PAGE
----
Thomas Edison is usually credited with the invention of the light bulb, but the famous American inventor wasn't the only one who contributed to the development of this revolutionary technology. Many notable figures are also remembered for their work with electric batteries, lamps and the creation of the first incandescent bulbs.
Early research & developments
The story of the light bulb begins long before Edison patented the first commercially successful bulb in 1879. In 1800, Italian inventor Alessandro Volta developed the first practical method of generating electricity, the voltaic pile. Made of alternating discs of zinc and copper — interspersed with layers of cardboards soaked in salt water — the pile conducted electricity when a copper wire was connected at either end. While actually a predecessor of the modern battery, Volta's glowing copper wire is also considered to be one of the earliest manifestations of incandescent lighting.
Not long after Volta presented his discovery of a continuous source of electricity to the Royal Society in London, an English inventor named Humphrey Davy produced the world's first electric lamp by connecting voltaic piles to charcoal electrodes. Davy's 1802 invention was known as an electric arc lamp, named for the bright arc of light emitted between its two carbon rods.
While Davy's arc lamp was certainly an improvement on Volta's stand-alone piles, it still wasn't a very practical source of lighting. This rudimentary lamp burned out quickly and was much too bright for use in a home or workspace. But the principles behind Davy's arc light were used throughout the 1800s in the development of many other electric lamps and bulbs.
In 1840, British scientist Warren de la Rue developed an efficiently designed light bulb using a coiled platinum filament in place of copper, but the high cost of platinum kept the bulb from becoming a commercial success. And in 1848, Englishman William Staite improved the longevity of conventional arc lamps by developing a clockwork mechanism that regulated the movement of the lamps' quick-to-erode carbon rods. But the cost of the batteries used to power Staite's lamps put a damper on the inventor's commercial ventures.
In 1850, English chemist Joseph Swan solved the cost-effectiveness problem of previous inventors by developing a light bulb that used carbonized paper filaments in place of ones made of platinum. Like earlier renditions of the light bulb, Swan's filaments were placed in a vacuum tube to minimize their exposure to oxygen, extending their lifespan. Unfortunately for Swan, the vacuum pumps of his day were not efficient as they are now, and his first prototype for a cost-effective bulb never went to market.
While Swan waited for the development of quality vacuum pumps, an American inventor, Charles Francis Brush, was busy developing an electric arc lighting system that would eventually be adopted throughout the United States and Europe during the 1880s. While not truly a light bulb, Brush's lighting systems could be used wherever bright lights were needed — such as in streetlights and inside commercial buildings. To power his systems, Brush developed dynamos — or electric generators — similar to those used that would one day be used to power Edison's electric lamps.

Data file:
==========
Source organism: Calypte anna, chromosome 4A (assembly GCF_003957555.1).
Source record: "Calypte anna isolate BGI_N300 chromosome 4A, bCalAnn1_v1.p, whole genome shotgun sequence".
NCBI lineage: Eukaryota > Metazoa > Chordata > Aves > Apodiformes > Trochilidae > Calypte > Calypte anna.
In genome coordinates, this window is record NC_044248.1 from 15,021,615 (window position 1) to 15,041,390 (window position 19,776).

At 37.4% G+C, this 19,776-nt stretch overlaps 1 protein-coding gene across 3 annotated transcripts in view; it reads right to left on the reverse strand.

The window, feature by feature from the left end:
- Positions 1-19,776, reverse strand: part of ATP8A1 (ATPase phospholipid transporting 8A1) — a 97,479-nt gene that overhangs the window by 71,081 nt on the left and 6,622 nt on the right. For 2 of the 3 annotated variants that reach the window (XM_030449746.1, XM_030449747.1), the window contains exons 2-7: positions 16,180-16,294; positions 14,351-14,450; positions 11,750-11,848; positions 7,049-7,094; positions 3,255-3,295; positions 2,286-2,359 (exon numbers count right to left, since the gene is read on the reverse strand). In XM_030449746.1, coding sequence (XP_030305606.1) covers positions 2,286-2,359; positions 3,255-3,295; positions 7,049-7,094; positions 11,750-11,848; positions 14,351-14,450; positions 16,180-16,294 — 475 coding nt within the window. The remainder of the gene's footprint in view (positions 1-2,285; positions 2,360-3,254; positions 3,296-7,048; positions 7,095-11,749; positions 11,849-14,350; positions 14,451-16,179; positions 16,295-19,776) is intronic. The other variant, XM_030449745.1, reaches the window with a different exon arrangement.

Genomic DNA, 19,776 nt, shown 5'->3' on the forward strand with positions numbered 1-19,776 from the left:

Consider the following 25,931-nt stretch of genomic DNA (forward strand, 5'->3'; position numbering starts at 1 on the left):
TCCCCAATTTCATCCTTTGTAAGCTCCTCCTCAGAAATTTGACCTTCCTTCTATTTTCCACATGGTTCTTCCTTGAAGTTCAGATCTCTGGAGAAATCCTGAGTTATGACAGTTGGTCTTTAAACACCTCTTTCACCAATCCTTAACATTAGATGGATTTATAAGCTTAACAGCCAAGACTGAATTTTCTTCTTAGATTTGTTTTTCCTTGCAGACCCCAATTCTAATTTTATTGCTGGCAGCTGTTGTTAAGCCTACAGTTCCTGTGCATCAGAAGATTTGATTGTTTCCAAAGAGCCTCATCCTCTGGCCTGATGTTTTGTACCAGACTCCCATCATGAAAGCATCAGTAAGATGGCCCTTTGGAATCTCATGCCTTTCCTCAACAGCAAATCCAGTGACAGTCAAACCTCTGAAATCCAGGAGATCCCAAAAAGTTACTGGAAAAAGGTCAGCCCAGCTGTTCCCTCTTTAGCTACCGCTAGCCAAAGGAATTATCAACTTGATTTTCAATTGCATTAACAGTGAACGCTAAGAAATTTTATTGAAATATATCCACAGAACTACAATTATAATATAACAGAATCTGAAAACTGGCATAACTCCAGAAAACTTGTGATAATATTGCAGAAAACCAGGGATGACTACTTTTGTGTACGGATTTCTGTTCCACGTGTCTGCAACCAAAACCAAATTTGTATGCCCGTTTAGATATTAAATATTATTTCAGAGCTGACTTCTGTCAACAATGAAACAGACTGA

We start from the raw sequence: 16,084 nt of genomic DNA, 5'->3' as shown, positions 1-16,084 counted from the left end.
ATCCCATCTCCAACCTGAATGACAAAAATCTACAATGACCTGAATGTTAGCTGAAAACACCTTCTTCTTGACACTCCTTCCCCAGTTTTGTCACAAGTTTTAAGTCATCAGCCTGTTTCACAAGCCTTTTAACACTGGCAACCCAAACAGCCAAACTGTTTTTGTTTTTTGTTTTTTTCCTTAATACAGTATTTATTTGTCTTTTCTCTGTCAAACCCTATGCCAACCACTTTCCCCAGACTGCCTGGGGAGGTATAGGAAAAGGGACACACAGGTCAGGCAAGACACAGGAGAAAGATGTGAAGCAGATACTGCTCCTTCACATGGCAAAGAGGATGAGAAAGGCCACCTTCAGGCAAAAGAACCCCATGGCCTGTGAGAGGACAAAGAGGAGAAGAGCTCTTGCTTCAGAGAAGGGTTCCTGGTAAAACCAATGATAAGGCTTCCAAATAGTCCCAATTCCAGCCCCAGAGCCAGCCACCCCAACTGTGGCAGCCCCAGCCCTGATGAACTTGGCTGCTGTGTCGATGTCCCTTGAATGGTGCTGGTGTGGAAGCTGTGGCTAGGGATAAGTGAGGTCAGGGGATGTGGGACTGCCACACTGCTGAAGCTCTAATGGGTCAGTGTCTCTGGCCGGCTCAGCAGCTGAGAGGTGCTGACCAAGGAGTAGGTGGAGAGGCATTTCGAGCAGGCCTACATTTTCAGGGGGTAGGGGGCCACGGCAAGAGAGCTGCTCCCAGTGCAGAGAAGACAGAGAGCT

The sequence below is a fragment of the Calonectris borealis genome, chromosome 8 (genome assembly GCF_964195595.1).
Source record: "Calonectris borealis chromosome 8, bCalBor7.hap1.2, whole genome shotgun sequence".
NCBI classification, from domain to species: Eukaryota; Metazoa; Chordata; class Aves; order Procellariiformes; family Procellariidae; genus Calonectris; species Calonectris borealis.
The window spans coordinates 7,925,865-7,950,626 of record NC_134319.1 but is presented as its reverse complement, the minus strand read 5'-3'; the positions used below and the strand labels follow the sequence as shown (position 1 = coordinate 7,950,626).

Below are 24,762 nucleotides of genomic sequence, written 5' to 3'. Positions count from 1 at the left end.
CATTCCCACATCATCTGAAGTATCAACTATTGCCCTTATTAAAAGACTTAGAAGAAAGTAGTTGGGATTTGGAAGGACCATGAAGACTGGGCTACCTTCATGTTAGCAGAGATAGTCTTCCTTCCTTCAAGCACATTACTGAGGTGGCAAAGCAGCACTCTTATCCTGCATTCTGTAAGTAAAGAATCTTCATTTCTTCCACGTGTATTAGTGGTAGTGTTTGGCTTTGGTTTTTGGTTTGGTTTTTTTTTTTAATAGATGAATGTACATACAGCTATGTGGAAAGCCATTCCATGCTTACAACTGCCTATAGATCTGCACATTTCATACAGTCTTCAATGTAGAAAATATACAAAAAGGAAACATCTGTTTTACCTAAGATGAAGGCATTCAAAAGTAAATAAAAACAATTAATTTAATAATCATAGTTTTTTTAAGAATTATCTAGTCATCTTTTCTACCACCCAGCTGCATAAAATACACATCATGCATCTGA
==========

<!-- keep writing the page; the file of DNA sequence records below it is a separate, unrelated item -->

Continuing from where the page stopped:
In 1874, Canadian inventors Henry Woodward and Matthew Evans filed a patent for an electric lamp with different-sized carbon rods held between electrodes in a glass cylinder filled with nitrogen. The pair tried, unsuccessfully, to commercialize their lamps but eventually sold their patent to Edison in 1879.
The first practical incandescent light bulb
Edison and his team of researchers in Edison's laboratory in Menlo Park, N.J., tested more than 3,000 designs for bulbs between 1878 and 1880. In November 1879, Edison filed a patent for an electric lamp with a carbon filament. The patent listed several materials that might be used for the filament, including cotton, linen and wood. Edison spent the next year finding the perfect filament for his new bulb, testing more than 6,000 plants to determine which material would burn the longest.
Several months after the 1879 patent was granted, Edison and his team discovered that a carbonized bamboo filament could burn for more than 1,200 hours. Bamboo was used for the filaments in Edison's bulbs until it began to be replaced by longer-lasting materials in the 1880s and early 1900s. [Related: What's the Longest Burning Light Bulb?]
In 1882, Lewis Howard Latimer, one of Edison's researchers, patented a more efficient way of manufacturing carbon filaments. And in 1903, Willis R. Whitney invented a treatment for these filaments that allowed them to burn bright without darkening the insides of their glass bulbs.
William David Coolidge, an American physicist with General Electric, improved the company's method of manufacturing tungsten filaments in 1910. Tungsten, which has the highest melting point of any chemical element, was known by Edison to be an excellent material for light bulb filaments, but the machinery needed to produce super-fine tungsten wire was not available in the late nineteenth century. Tungsten is still the primary material used in incandescent bulb filaments today.
The success of Edison's light bulb was followed by the founding of the Edison Electric Illuminating Company of New York in 1880. The company was started with financial contributions from J.P. Morgan and other wealthy investors of the time. The company constructed the first electrical generating stations that would power electrical system and newly patented bulbs. The first generating station was opened in September 1882 on Pearl Street in lower Manhattan.
Today, lighting choices have expanded and people can choose different types of light bulbs, including compact fluorescent (CFL) bulbs work by heating a gas that produces ultraviolet light and LED bulbs use solid-state light-emitting diodes.